Umm. Somehow I thought this would be easier than learning about live-build. Probably I was wrong. There are probably many better tutorials on the web.
Two useful observations: zeroing the key can eliminate mysterious grub errors, and systemd-nspawn is pretty handy. One thing that should have been obvious, but wasn't to me is that it's easier to install grub onto a device outside of any container.
# fdisk -l /dev/sdx
Assume that every command after here is dangerous.
Zero it out. This is overkill for a fresh key, but fixed a problem with reusing a stick that had a previous live distro installed on it.
# dd if=/dev/zero of=/dev/sdx bs=1048576 count=$count
$count is calculated by dividing the sector count by 2048.
Make file system. There are lots of options. I eventually used parted
# parted (parted) mklabel msdos (parted) mkpart primary ext2 1 -1 (parted) set 1 boot on (parted) quit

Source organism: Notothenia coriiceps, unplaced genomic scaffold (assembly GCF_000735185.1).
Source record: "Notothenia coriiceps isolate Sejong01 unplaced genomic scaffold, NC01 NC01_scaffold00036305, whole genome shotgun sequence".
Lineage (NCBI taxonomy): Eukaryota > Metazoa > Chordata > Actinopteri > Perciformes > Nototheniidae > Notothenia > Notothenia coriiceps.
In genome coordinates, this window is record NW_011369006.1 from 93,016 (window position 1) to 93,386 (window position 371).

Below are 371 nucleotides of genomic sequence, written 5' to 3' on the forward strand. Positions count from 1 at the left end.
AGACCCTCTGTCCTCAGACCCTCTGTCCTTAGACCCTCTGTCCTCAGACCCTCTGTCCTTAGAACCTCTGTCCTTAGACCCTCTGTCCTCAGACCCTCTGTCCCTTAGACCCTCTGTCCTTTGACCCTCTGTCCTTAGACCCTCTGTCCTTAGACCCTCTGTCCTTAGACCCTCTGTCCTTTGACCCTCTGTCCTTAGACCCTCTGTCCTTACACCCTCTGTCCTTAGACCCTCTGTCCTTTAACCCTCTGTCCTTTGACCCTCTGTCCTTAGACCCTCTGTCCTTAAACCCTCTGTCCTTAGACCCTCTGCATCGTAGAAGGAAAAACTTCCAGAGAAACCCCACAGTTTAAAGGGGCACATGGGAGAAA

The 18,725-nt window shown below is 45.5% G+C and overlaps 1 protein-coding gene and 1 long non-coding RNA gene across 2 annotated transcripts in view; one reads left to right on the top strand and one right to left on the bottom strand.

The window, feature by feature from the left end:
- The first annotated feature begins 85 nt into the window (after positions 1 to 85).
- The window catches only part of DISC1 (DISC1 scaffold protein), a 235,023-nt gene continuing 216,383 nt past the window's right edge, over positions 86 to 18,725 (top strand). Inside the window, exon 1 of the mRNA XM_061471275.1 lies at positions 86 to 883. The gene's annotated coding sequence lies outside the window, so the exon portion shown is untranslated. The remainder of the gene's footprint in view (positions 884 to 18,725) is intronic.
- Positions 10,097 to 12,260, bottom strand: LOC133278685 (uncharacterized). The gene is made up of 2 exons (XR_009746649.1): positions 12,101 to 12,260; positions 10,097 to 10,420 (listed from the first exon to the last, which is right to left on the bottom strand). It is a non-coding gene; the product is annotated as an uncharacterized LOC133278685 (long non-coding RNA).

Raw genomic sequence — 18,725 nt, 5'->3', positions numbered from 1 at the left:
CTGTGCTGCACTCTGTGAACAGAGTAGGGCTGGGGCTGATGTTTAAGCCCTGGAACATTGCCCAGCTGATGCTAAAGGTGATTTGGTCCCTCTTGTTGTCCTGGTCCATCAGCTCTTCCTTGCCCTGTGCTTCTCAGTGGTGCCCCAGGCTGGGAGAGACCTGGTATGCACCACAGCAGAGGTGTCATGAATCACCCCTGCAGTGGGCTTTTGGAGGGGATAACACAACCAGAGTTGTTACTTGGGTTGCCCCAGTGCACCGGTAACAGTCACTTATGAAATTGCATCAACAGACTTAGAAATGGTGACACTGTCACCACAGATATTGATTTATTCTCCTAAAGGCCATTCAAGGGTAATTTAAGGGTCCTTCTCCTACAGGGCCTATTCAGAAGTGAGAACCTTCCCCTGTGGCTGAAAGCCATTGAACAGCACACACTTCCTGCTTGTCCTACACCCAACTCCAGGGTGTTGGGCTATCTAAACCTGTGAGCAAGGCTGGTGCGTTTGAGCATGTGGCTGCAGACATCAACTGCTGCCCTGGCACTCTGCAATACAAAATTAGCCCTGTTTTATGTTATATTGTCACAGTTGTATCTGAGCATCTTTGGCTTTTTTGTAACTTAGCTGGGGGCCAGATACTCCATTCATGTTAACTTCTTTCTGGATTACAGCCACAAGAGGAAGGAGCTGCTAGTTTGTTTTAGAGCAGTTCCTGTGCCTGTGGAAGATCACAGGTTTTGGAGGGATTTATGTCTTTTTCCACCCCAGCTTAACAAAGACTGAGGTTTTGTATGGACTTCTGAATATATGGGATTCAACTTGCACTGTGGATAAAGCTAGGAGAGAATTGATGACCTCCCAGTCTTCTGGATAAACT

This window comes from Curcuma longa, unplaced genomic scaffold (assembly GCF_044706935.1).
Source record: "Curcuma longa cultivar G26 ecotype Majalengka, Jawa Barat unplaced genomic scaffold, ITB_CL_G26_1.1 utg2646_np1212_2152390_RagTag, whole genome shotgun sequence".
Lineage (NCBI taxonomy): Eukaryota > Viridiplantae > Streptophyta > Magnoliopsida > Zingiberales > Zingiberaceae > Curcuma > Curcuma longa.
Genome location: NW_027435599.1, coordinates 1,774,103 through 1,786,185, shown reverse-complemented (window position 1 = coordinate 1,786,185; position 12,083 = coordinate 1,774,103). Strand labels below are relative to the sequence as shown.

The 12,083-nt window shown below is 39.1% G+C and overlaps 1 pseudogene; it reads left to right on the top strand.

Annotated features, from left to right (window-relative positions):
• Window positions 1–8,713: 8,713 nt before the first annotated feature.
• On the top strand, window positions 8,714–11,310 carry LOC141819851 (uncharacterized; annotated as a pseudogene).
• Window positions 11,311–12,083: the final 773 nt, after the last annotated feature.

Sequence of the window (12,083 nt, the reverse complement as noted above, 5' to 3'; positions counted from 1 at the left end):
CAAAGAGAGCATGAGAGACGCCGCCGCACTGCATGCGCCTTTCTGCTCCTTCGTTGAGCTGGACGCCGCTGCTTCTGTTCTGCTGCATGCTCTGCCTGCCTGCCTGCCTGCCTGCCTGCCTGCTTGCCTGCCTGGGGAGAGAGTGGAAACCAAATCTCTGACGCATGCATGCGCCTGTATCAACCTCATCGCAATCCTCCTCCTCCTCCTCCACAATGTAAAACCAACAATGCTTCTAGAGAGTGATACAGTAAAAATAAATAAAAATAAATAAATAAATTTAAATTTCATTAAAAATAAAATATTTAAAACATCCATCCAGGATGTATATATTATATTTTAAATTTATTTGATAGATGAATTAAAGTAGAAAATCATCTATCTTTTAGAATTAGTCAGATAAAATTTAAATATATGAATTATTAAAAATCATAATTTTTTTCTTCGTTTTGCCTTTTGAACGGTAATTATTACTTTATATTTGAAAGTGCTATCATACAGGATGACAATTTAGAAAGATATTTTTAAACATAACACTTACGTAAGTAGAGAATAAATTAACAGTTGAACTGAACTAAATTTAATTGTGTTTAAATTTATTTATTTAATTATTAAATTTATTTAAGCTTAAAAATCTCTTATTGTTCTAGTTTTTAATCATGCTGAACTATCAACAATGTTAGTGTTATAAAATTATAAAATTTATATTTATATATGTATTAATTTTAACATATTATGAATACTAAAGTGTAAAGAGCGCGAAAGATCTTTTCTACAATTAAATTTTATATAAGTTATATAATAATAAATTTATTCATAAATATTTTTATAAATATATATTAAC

Make a file system
# mkfs.ext2 /dev/sdx1 # mount /dev/sdx1 /mnt
Install the base system
# debootstrap --variant=minbase jessie /mnt http://httpredir.debian.org/debian/
Install grub (no chroot needed)
# grub-install --boot-directory /mnt/boot /dev/sdx1
Set a root password
# chroot /mnt # passwd root # exit
create up fstab
# blkid -p /dev/sdc1 | cut -f2 -d' ' > /mnt/etc/fstab
Now edit to fix syntax, tell ext2, etc...
Now switch to system-nspawn, to avoid boring bind mounting, etc..
# systemd-nspawn -b -D /mnt
login to the container, install linux-base, linux-image-amd64, grub-pc
EDIT: fixed block size of dd, based on suggestion of tg. EDIT2: fixed count to match block size